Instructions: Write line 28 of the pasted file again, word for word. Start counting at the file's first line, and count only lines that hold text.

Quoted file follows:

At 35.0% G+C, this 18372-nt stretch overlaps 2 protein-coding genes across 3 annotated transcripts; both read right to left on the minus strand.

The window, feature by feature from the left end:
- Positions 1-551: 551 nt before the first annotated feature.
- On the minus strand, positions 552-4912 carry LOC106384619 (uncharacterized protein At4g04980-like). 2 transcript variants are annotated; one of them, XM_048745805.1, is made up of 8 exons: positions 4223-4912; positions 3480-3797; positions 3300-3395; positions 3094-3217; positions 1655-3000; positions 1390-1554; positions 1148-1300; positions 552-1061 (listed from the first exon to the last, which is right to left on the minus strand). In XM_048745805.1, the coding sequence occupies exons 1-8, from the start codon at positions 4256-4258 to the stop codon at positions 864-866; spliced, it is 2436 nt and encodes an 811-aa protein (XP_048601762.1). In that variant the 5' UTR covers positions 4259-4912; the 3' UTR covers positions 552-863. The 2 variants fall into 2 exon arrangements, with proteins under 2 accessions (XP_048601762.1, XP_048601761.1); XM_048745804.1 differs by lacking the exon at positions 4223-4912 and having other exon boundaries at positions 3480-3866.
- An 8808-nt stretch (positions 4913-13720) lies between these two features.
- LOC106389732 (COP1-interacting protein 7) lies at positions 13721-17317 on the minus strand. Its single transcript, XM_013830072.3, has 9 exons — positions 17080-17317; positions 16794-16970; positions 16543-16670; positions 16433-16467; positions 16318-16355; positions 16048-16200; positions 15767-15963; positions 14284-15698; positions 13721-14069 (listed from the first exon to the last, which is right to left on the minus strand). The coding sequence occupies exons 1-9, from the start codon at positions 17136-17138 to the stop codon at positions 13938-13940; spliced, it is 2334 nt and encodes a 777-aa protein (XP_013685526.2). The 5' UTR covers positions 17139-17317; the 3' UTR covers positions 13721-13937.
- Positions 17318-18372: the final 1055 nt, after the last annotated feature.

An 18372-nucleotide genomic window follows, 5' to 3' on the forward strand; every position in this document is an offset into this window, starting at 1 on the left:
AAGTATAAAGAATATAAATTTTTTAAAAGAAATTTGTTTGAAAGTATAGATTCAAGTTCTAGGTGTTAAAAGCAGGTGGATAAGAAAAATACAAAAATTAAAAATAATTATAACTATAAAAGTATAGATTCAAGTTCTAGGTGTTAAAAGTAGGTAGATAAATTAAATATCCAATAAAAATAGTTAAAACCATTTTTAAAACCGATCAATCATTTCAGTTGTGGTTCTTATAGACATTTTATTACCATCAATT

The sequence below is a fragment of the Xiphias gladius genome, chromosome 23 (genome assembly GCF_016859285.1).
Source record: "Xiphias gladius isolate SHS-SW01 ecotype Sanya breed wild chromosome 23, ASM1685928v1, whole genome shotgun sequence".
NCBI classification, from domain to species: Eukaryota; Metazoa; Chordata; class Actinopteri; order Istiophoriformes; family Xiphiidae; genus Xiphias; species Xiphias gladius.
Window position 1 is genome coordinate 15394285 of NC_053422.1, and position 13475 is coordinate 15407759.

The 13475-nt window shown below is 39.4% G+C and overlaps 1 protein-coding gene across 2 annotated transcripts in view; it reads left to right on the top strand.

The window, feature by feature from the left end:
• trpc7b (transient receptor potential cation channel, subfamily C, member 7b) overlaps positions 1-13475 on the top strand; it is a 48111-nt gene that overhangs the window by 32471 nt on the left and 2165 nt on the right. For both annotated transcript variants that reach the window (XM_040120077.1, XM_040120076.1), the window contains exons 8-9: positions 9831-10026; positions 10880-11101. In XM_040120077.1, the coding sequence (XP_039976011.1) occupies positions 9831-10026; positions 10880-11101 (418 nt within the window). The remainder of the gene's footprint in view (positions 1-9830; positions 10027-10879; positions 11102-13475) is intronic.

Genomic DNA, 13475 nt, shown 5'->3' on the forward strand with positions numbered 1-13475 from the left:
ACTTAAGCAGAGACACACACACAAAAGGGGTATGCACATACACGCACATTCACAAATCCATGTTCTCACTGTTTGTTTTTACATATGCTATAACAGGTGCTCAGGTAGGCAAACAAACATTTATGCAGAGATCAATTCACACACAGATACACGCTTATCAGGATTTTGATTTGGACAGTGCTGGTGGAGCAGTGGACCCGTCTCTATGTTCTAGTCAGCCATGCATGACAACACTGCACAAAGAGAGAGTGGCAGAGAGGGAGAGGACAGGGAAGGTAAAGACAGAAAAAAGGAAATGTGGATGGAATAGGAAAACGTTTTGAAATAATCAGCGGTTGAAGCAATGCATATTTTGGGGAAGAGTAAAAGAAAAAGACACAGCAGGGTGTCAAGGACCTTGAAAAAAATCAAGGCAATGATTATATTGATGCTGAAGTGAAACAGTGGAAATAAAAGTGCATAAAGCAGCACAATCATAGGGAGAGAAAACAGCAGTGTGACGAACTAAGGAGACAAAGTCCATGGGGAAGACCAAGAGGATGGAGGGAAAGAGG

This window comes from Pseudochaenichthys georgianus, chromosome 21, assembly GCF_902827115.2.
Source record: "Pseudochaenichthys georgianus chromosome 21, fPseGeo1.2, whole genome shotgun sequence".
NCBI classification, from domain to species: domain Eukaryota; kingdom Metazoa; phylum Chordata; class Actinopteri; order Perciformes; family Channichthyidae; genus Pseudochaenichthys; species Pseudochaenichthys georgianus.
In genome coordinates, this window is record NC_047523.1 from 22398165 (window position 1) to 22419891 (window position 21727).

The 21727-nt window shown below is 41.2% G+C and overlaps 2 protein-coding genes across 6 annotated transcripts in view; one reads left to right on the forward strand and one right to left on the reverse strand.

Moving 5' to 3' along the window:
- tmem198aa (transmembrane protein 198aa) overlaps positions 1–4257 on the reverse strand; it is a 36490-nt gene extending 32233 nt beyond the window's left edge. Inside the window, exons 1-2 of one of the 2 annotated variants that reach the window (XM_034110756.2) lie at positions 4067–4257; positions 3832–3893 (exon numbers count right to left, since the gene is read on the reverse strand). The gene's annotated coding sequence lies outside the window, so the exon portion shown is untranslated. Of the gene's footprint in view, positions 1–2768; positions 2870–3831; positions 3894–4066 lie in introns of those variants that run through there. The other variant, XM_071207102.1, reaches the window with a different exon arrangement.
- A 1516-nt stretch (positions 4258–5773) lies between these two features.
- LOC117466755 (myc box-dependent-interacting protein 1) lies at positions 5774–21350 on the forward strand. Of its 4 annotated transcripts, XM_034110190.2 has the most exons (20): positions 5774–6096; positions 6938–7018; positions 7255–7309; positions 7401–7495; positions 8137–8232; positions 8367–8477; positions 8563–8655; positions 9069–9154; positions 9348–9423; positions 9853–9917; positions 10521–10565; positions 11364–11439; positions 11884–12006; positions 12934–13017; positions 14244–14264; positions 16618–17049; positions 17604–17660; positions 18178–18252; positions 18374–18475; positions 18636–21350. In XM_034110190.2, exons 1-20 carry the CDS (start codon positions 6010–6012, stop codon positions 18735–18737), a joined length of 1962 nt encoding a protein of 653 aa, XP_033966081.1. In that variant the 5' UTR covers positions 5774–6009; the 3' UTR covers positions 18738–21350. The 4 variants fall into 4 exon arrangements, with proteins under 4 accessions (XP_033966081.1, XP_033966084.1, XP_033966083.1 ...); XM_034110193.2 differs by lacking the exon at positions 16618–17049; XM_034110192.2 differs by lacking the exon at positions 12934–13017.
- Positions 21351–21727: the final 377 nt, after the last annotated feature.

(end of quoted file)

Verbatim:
- Positions 21351–21727: the final 377 nt, after the last annotated feature.